No matter how important a playwright’s theme, its drama requires the convergence of character and plot. Sadly that doesn’t occur in Rachel Lynett's well-intentioned, telegraphically titled “Well Intentioned White People” at Barrington Stage Company.
The heroine, Cass, a late-20/30 something African American professor is on the verge of attaining, an almost –assured tenure, when her car is scraped with the “N” word. Cass intends to ignore the event, not wanting anything to complicate her tenure review for her thesis in African American political culture. But when Cass’s live-in, ex-girlfriend leaks the incident to the press Cass becomes the poster child for racial justice, with the college administration pressuring her to host a weeklong protest. However, Cass has concealed - and left unreported to police - a pattern of harassment that preceded the car incident. She confides in a trans male friend, drinks a lot, and in her keynote speech, somewhat drunkenly, accuses the establishment of engaging in nothing more than self-indulgent, white guilt.
Does Cass still get tenure? That question is never fully resolved (although she has clearly put tenure at risk). The play’s openendedness isn’t troubling in itself. The problem is that Cass’ character doesn’t make sense. The conclusion suggests Cass finds some kind of reconciliation. But how does this make sense for a Black woman who has dedicated her life study to Black struggles who may have lost her lifetime reward of personal achievement and professional security?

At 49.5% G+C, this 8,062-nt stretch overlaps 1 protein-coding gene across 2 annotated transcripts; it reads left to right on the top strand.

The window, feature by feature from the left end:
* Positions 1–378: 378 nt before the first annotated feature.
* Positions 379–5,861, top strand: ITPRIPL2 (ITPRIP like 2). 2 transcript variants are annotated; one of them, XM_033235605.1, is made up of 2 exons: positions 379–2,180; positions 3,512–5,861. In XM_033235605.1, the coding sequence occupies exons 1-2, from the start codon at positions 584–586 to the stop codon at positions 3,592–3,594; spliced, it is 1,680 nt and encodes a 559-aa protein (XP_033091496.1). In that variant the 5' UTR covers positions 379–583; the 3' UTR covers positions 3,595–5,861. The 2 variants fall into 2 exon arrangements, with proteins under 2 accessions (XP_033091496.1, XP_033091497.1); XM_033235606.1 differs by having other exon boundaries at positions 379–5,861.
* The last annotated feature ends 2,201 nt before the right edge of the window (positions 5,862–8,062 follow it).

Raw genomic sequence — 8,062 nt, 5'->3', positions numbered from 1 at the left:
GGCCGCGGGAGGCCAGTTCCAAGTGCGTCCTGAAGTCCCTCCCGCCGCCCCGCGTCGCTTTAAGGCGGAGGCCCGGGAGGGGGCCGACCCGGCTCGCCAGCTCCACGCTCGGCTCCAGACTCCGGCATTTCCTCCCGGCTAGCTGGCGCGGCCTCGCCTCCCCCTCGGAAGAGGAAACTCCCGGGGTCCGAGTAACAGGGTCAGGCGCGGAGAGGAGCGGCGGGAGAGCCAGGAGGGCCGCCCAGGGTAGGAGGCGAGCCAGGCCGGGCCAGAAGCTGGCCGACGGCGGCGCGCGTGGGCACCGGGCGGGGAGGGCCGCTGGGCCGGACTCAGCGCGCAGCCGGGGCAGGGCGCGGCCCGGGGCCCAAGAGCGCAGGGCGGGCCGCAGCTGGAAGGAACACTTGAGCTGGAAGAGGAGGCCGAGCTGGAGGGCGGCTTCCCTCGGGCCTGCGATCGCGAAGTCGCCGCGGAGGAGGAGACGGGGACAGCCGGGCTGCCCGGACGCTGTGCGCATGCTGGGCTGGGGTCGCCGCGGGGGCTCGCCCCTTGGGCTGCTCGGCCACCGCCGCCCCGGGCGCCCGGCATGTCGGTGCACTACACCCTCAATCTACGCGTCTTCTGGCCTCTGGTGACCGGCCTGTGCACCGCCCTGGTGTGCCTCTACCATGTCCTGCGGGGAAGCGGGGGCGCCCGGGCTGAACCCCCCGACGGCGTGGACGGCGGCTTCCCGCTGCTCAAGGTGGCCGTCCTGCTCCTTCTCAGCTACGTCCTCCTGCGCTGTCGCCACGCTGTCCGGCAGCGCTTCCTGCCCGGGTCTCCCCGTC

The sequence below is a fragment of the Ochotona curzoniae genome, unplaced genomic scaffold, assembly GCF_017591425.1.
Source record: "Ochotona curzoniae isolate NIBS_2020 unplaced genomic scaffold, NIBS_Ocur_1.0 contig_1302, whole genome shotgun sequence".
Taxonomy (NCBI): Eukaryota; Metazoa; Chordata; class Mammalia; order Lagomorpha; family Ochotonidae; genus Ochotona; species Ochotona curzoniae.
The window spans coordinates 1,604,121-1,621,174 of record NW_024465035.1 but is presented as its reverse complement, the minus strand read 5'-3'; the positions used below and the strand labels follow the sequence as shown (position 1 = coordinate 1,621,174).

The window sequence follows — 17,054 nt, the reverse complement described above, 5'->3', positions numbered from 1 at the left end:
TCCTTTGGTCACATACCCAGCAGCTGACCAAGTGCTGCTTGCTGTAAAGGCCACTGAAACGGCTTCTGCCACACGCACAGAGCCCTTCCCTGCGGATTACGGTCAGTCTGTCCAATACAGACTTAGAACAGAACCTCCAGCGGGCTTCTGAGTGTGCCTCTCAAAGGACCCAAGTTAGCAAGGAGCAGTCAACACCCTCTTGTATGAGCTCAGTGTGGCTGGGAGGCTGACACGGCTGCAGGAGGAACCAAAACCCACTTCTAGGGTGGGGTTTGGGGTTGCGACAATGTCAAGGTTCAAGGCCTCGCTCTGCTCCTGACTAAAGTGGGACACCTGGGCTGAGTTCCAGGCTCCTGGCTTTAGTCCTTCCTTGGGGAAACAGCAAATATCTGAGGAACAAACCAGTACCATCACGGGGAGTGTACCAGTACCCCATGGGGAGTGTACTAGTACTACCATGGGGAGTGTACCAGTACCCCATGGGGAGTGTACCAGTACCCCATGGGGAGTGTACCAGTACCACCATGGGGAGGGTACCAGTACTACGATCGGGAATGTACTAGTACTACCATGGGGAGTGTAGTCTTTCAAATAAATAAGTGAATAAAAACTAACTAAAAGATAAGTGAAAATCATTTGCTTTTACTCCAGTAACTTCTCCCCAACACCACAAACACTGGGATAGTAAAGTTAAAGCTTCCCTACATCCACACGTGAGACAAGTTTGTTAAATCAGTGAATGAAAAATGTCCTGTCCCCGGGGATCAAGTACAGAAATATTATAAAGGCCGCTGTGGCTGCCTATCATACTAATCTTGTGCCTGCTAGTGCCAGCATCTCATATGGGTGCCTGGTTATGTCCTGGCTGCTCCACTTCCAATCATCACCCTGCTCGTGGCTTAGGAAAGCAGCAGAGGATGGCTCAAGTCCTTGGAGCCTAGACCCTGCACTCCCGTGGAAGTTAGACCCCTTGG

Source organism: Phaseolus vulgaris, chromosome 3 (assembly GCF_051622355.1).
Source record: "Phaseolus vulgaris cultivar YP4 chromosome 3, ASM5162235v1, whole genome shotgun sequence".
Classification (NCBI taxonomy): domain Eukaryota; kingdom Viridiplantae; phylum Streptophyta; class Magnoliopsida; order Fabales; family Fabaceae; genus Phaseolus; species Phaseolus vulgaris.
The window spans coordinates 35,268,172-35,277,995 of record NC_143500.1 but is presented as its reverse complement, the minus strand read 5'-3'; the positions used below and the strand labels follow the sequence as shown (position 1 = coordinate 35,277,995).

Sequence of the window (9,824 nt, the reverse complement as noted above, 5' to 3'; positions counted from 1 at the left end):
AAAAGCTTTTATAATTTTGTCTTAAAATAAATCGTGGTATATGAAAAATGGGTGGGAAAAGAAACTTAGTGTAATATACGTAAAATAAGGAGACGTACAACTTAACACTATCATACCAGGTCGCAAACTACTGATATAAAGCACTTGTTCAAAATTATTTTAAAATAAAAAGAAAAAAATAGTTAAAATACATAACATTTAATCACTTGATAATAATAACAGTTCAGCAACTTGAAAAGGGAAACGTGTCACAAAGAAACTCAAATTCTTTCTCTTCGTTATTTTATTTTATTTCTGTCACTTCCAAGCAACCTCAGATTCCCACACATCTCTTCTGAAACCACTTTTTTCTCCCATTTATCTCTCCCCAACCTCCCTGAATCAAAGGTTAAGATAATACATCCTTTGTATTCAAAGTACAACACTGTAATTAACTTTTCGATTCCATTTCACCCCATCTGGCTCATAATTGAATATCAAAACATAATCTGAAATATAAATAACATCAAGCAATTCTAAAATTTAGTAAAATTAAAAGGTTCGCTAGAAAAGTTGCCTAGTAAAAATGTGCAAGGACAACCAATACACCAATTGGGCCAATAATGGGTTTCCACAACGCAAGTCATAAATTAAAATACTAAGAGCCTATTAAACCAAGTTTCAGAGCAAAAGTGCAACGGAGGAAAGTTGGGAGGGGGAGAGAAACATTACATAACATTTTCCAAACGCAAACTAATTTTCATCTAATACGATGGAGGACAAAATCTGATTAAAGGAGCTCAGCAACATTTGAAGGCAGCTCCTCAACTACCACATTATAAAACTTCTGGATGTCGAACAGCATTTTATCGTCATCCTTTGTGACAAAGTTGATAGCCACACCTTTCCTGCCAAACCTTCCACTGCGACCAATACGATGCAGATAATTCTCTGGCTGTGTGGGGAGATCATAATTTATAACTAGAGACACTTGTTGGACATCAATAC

The cast performs ably enough, given they don’t have much character to dig into. Myxolydia Tyler as Cass does some heavy lifting as so much about Cass goes unexplained or is inexplicable. Andrea Cirie has the especially thankless role of the college dean who epitomizes white liberal hypocrisy, but her character is written so thinly what might be trenchant satire emerges as cartoon.
The real drama lost somewhere in Lynett’s confused work is the tragedy of a person who by fateful combination of shortcomings in her own judgment and events foisted upon her for which she has no control sees her life goal at risk. That’s tragic, but without solid character development, there’s no drama in it - no matter how important it is to remind that even unintended racism is still racism.
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